Love that happy dog!

    I was hoping this would have more original details inside after seeing the exterior but it looks to have been updated at some point. Still for the price of $48,500 you could do a lot!

    Anyone want a castle? Haha! https://www.zillow.com/homedetails/141-Tanglewylde-Rd-Lake-Peekskill-NY-10537/31926892_zpid/?fullpage=true

    I thought this one is interesting because it’s a really nice lodge style home but it seems to be part of a private community in the Catskills so you have access to some amenities and a caretaker. https://www.zillow.com/homedetails/177-Hill-Rd-Hunter-NY-12427/2092415476_zpid/?fullpage=true

    This is another house like Kelly posted where I’m dying to see the inside! Only $40k! https://www.zillow.com/homedetails/128-Cliff-St-Canajoharie-NY-13317/31054992_zpid/?fullpage=true

    This one just switched to pending but I thought I’d share anyway. Kinda digging the red paint! https://www.zillow.com/homedetails/22-Grove-Ave-Chicopee-MA-01020/56156702_zpid/?fullpage=true

  5. CharlesB says: 479 comments

    Here’s a four-story, 10,000 sf grain mill from 1833 in the heart of WNY’s Amish Country for a paltry $25,000:


    • Lancaster John says: 863 comments

      Wish I could figure out a reason to buy it. A very cool property and seemingly in good condition given the bargain price.

  6. john feuchtenberger says: 78 comments

    Up for auction October 28 in Bluefield, WV, is the boyhood home of Dr. John Nash, subject of the book and movie “A Beautiful Mind” It’s a 1935 Colonial Revival block and clapboard–the block is made with Appalachian Power Company fly ash (Nash Sr. was an AppCo engineer). 3 bdrms, all oak floors, marble patio in back, National Register Country Club Hill Historic District. https://www.bluefieldhistoricalsociety.org/images/nash.jpg

  7. MaggieMayMaggieMay says: 28 comments
    OHD Supporter

    1945 Craftsman
    Athens, TN

    Well, this house has me stumped. It has been on the market quite a long time. Built in 1900, It is in Adrian, MI It needs some work, but not nearly enough to warrant such a low price. The woodwork is beautiful. I think it is fabulous. Google mapped it, and the exterior needs some work, but all in all, I think it is a lovely house. And steam heat is my favorite.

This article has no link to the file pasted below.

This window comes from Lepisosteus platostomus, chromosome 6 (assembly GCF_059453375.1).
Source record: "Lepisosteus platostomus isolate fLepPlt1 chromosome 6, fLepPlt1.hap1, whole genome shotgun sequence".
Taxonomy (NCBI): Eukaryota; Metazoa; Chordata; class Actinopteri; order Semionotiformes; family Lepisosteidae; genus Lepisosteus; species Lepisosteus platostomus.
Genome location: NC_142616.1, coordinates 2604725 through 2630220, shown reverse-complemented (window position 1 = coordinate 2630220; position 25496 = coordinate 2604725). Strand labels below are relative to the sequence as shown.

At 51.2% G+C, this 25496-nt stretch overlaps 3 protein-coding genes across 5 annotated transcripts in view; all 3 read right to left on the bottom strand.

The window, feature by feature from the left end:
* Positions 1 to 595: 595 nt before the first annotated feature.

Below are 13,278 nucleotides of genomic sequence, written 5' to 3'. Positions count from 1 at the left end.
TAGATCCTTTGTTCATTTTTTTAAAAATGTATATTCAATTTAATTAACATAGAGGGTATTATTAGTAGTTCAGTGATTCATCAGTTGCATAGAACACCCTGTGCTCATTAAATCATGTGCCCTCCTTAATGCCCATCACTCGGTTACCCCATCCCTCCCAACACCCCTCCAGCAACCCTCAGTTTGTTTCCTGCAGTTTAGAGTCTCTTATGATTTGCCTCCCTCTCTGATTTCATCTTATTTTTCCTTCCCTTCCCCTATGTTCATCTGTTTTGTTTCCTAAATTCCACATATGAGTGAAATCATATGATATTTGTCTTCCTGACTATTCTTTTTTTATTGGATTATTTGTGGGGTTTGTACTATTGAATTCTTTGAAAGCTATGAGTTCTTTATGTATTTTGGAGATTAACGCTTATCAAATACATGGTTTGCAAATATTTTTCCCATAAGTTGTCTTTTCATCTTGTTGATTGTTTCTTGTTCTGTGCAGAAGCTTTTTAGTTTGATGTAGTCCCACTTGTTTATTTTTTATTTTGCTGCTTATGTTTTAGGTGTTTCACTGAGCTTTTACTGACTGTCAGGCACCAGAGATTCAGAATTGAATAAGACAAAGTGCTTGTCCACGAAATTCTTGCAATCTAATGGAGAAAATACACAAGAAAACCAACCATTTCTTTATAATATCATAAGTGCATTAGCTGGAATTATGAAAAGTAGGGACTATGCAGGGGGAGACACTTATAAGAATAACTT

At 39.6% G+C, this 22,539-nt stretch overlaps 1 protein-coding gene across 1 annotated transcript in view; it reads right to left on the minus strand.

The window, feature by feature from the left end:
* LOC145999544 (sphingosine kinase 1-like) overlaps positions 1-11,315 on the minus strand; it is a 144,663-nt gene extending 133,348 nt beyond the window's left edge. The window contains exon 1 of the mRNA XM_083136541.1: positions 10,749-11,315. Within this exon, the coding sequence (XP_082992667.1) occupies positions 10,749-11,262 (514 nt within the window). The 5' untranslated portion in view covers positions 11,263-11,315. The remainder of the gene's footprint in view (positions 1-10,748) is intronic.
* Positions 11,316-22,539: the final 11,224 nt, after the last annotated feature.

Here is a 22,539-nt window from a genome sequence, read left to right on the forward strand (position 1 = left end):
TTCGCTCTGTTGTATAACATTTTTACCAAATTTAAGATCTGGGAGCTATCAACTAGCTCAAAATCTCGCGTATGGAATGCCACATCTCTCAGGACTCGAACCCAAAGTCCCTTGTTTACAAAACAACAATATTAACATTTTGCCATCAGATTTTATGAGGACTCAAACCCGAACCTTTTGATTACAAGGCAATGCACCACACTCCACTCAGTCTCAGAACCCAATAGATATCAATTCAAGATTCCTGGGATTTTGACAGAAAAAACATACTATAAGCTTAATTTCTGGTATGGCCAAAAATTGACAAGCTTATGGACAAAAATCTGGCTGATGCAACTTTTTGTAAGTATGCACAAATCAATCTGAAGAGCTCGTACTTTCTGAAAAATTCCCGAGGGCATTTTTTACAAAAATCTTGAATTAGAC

• BethanyBethany says: 3429 comments
      OHD Supporter

      1983 White elephant
      Escondido, CA

      The pictures aren’t helping this old lady; Some new pictures taken on a beautiful sunny day would help a lot, and the interior pictures are dull and blurry. I see a lot of potential here.

    • SueSue says: 1111 comments
      OHD Supporter

      1802 Cape

      I agree this could be adorable. A good starter house. I have no idea what the customer in this part of MI is but if they are anything like here in Maine people look at something like this and run. It is also sandwiched between two houses with no real driveway, a gas station across the street, on a busy main rd. and train tracks a stones throw away.

  8. BugLadyBugLady says: 65 comments

    This is a pretty fantastic Frank Lloyd Wright house in Cleveland. There’s a great story behind it and the designs for a second home that was never built. Check out the news report linked below. This is truly a one of a kind home. And if you like tall ceilings then you’ll LOVE this.



  9. Karen Ramstead says: 2 comments

    My husband and I just completed the renovation of this home. It was originally featured on OHD in the fall of 2015 before the restoration.

    • BethanyBethany says: 3429 comments
      OHD Supporter

      1983 White elephant
      Escondido, CA

      That first one is an “Oh, Wow!” house! The Wakefield house is very home and I like the kitchens and baths.

    • peeweebcpeeweebc says: 1064 comments
      OHD Supporter

      1885 Italianate.

      Ah the U.P. if only I could withstand the brutal winters up there. Love the first Negaunee home the bestest.

      • Deb Porter says: 1 comments

        The prices are good on these large homes. However, the cost of heating them in the winter should definitely be considered. I live in the lower peninsula of Michigan and our winters are cold and snowy but not as bad as the UP. They are beautiful, though.